WeWork’s expansion into Asia is in full swing. From our checks, it looks like branches in Singapore and Tokyo will open soon. So far, the company has made forays in Asian cities such as Beijing, Shanghai, Hong Kong, Seoul, and Bangalore.
The US-based office sharing #startup is hunting for community managers who will “maintain 100 percent occupancy, achieve sales target goals, and manage churn” – among many goals – at its buildings in the two new locations, according to fresh job posts on recruitment platforms such as LinkedIn. It also already registered a company in Singapore, showed a check we did on the Accounting and Corporate Regulatory Authority or ACRA.
We’ve contacted WeWork to get more details.
WeWork’s destination picks are no surprise. Singapore is one of the world’s top business and startup hubs, surpassing its peers in terms of investor funding. At the same time, its office rental rates rank among the highest in the world. That gives WeWork a ready market of fledgling startups and entrepreneurs who want to save on rent or are seeking flexible lease contracts.
In Japan, a startup boom is expected after the government vowed to put young tech firms at the center of the country’s economic growth strategy.
Too many players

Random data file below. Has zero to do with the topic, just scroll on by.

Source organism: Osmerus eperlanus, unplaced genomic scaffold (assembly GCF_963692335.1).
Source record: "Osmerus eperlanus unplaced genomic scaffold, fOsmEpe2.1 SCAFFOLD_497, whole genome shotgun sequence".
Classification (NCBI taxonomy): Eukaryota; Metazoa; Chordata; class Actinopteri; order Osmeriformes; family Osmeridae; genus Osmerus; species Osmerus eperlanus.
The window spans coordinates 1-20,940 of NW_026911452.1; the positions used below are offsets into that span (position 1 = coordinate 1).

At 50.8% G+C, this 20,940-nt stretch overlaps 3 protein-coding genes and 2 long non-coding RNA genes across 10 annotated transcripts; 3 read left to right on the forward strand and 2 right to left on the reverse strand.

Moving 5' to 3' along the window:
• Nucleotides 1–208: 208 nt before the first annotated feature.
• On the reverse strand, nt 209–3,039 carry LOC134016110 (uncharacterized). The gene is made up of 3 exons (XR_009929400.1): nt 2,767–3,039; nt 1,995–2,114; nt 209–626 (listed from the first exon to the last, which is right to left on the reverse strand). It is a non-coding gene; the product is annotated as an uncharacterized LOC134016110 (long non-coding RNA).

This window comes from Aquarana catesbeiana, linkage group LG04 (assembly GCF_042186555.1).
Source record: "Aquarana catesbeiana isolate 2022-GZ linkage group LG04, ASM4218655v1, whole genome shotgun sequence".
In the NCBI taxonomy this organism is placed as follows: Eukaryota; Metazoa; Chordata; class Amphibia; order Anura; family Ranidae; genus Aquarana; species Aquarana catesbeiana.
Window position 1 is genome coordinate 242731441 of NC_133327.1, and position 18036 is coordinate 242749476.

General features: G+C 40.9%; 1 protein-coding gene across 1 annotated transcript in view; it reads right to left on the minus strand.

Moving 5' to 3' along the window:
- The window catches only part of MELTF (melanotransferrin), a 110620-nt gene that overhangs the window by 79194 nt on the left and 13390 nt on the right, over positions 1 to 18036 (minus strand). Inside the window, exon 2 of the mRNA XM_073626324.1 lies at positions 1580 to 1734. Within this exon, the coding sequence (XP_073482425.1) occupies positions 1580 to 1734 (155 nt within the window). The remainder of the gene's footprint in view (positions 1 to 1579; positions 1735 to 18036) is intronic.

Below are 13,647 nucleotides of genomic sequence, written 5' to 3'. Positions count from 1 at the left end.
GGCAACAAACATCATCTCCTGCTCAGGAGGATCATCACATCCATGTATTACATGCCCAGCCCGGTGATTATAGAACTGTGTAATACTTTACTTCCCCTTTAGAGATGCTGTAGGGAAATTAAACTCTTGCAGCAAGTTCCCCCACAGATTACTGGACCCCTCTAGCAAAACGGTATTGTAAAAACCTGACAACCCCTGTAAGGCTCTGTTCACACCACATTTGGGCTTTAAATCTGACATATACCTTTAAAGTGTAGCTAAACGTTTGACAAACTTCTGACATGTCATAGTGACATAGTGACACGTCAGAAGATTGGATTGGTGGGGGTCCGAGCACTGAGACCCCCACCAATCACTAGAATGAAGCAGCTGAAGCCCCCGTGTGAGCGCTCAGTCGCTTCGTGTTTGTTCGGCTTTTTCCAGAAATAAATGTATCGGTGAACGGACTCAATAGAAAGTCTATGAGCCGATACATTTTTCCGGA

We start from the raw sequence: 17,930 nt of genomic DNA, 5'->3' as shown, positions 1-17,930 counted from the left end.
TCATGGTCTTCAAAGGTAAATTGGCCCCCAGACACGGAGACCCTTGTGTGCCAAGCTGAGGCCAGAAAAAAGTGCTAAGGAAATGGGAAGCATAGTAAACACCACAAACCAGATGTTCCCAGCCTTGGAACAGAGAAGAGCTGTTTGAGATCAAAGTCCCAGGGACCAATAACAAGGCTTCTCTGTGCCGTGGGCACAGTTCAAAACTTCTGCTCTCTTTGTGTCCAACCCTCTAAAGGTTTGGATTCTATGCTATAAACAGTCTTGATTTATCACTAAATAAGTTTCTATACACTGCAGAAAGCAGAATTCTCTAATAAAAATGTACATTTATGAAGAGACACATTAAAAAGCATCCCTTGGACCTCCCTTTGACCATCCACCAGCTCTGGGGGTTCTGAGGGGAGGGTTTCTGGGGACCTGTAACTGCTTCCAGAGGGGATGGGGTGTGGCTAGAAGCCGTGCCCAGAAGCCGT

Despite the potential, WeWork is diving into a crowded industry. Co-working spaces have mushroomed over the years, especially in Singapore. A Tech in Asia list counted about 20 players in the city-state two years ago, and new players have emerged since. In Japan, there are hundreds.
In terms of market size, a 2016 Cushman & Wakefield study cited by Flyspaces – only one of the regional players WeWork would be competing with – puts total co-working office stock at 2 million square meters in “mature markets” Singapore, Hong Kong, and Australia, with total revenue of US$1.8 billion per year.
Yet WeWork doesn’t seem to be bothered by competition at all. Apart from its strong brand, the company said it has a playbook that has worked in previous overseas expansions. It’s also pretty confident about the depth of tech talent in its network – a resource that could prove very appealing to companies.
Valued at US$16 billion, WeWork is arguably the biggest player in the co-working space, covering 21 cities in the US plus 20 others around the world. With US$1.4 billion in funding – and another rumored US$4 billion from SoftBank that’s still in negotiation – the company counts over 80,000 members. Bagging the mega round from Softbank would fuel its ambitions to conquer Asia, and make it harder for any other player to compete.